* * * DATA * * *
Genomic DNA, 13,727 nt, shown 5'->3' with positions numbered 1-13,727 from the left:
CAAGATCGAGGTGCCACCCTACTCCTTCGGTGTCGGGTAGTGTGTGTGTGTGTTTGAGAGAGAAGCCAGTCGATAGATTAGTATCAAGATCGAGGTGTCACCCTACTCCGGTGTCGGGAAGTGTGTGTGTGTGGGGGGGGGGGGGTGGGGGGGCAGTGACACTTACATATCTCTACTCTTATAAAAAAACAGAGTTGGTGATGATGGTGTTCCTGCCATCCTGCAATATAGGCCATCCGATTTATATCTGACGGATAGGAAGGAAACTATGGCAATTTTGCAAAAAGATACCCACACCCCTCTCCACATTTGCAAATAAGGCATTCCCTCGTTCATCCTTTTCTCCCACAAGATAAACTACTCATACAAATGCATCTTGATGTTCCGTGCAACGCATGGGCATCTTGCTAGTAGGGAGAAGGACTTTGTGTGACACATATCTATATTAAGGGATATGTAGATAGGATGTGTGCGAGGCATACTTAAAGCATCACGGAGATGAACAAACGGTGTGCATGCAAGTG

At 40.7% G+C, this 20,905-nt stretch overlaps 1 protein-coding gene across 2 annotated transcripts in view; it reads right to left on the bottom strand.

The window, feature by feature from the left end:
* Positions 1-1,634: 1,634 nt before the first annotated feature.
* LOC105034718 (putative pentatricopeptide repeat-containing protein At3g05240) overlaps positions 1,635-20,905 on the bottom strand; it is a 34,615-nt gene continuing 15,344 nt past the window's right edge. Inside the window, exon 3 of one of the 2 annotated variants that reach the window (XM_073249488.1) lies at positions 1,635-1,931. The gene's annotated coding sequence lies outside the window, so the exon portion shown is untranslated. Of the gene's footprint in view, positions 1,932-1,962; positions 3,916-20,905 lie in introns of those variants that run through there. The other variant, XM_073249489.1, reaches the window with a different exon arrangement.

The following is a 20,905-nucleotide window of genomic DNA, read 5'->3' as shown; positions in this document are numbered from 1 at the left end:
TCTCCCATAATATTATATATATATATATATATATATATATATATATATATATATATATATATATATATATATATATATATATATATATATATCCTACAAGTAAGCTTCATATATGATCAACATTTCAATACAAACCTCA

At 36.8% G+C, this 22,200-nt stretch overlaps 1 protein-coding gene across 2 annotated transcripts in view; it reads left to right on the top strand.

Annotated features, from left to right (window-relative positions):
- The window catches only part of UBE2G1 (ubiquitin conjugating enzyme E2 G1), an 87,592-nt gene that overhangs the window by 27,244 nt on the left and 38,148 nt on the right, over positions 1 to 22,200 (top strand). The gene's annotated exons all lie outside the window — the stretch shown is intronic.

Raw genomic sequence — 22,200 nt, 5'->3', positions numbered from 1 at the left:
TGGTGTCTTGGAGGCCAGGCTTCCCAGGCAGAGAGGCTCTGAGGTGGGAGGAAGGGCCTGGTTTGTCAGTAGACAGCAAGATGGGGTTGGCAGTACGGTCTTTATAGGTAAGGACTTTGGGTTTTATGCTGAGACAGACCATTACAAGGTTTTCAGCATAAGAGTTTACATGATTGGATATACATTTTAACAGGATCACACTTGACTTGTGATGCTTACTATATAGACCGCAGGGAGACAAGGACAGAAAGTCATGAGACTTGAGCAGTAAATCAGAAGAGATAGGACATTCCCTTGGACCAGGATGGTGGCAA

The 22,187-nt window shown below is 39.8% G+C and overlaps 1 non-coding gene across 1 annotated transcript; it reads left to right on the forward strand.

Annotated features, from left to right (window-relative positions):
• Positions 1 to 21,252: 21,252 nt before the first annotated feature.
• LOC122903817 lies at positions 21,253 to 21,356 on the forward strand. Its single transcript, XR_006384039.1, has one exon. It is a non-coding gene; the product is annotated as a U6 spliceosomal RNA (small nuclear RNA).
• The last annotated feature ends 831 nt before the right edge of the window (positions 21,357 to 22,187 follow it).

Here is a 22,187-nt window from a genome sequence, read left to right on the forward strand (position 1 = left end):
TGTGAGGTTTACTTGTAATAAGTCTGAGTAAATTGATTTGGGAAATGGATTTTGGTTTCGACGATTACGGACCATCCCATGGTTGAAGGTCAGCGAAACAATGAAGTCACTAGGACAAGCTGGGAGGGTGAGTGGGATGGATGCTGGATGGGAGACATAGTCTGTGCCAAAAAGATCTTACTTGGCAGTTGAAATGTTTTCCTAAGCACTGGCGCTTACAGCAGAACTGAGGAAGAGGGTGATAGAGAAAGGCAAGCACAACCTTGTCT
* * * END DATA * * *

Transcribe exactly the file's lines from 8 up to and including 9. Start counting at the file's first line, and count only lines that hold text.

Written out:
TCTCCCATAATATTATATATATATATATATATATATATATATATATATATATATATATATATATATATATATATATATATATATATATATATCCTACAAGTAAGCTTCATATATGATCAACATTTCAATACAAACCTCA

At 36.8% G+C, this 22,200-nt stretch overlaps 1 protein-coding gene across 2 annotated transcripts in view; it reads left to right on the top strand.